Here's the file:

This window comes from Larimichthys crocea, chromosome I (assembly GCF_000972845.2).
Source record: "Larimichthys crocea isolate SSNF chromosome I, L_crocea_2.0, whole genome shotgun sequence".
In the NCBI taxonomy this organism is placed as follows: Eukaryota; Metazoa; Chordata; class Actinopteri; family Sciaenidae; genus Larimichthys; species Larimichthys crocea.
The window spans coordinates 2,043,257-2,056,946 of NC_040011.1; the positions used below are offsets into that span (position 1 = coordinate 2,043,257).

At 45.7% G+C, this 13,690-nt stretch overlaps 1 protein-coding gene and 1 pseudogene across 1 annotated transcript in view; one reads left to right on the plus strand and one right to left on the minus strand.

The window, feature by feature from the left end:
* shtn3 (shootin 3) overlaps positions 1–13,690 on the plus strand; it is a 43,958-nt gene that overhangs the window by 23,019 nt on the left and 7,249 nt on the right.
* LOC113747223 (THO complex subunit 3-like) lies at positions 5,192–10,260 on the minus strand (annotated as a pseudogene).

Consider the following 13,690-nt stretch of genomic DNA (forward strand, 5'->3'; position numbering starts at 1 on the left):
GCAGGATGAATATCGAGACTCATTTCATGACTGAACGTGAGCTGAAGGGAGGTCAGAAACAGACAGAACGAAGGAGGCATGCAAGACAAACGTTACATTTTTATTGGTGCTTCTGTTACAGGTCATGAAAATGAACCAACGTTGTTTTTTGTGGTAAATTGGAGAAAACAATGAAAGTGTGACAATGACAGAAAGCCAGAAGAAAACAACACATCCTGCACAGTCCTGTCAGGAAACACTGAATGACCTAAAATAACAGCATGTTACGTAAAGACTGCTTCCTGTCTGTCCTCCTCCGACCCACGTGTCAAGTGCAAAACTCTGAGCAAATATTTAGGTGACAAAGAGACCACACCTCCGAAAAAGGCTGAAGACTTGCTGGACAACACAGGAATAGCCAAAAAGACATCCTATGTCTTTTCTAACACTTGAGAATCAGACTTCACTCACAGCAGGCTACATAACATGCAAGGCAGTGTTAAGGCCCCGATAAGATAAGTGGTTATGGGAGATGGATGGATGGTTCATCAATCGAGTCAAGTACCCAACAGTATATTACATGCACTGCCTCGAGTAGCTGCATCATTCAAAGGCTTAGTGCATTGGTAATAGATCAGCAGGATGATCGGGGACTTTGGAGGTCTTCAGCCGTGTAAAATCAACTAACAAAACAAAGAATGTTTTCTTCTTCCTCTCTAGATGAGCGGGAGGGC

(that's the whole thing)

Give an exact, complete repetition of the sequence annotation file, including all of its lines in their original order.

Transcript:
This window comes from Larimichthys crocea, chromosome I (assembly GCF_000972845.2).
Source record: "Larimichthys crocea isolate SSNF chromosome I, L_crocea_2.0, whole genome shotgun sequence".
In the NCBI taxonomy this organism is placed as follows: Eukaryota; Metazoa; Chordata; class Actinopteri; family Sciaenidae; genus Larimichthys; species Larimichthys crocea.
The window spans coordinates 2,043,257-2,056,946 of NC_040011.1; the positions used below are offsets into that span (position 1 = coordinate 2,043,257).

At 45.7% G+C, this 13,690-nt stretch overlaps 1 protein-coding gene and 1 pseudogene across 1 annotated transcript in view; one reads left to right on the plus strand and one right to left on the minus strand.

The window, feature by feature from the left end:
* shtn3 (shootin 3) overlaps positions 1–13,690 on the plus strand; it is a 43,958-nt gene that overhangs the window by 23,019 nt on the left and 7,249 nt on the right.
* LOC113747223 (THO complex subunit 3-like) lies at positions 5,192–10,260 on the minus strand (annotated as a pseudogene).

Consider the following 13,690-nt stretch of genomic DNA (forward strand, 5'->3'; position numbering starts at 1 on the left):
GCAGGATGAATATCGAGACTCATTTCATGACTGAACGTGAGCTGAAGGGAGGTCAGAAACAGACAGAACGAAGGAGGCATGCAAGACAAACGTTACATTTTTATTGGTGCTTCTGTTACAGGTCATGAAAATGAACCAACGTTGTTTTTTGTGGTAAATTGGAGAAAACAATGAAAGTGTGACAATGACAGAAAGCCAGAAGAAAACAACACATCCTGCACAGTCCTGTCAGGAAACACTGAATGACCTAAAATAACAGCATGTTACGTAAAGACTGCTTCCTGTCTGTCCTCCTCCGACCCACGTGTCAAGTGCAAAACTCTGAGCAAATATTTAGGTGACAAAGAGACCACACCTCCGAAAAAGGCTGAAGACTTGCTGGACAACACAGGAATAGCCAAAAAGACATCCTATGTCTTTTCTAACACTTGAGAATCAGACTTCACTCACAGCAGGCTACATAACATGCAAGGCAGTGTTAAGGCCCCGATAAGATAAGTGGTTATGGGAGATGGATGGATGGTTCATCAATCGAGTCAAGTACCCAACAGTATATTACATGCACTGCCTCGAGTAGCTGCATCATTCAAAGGCTTAGTGCATTGGTAATAGATCAGCAGGATGATCGGGGACTTTGGAGGTCTTCAGCCGTGTAAAATCAACTAACAAAACAAAGAATGTTTTCTTCTTCCTCTCTAGATGAGCGGGAGGGC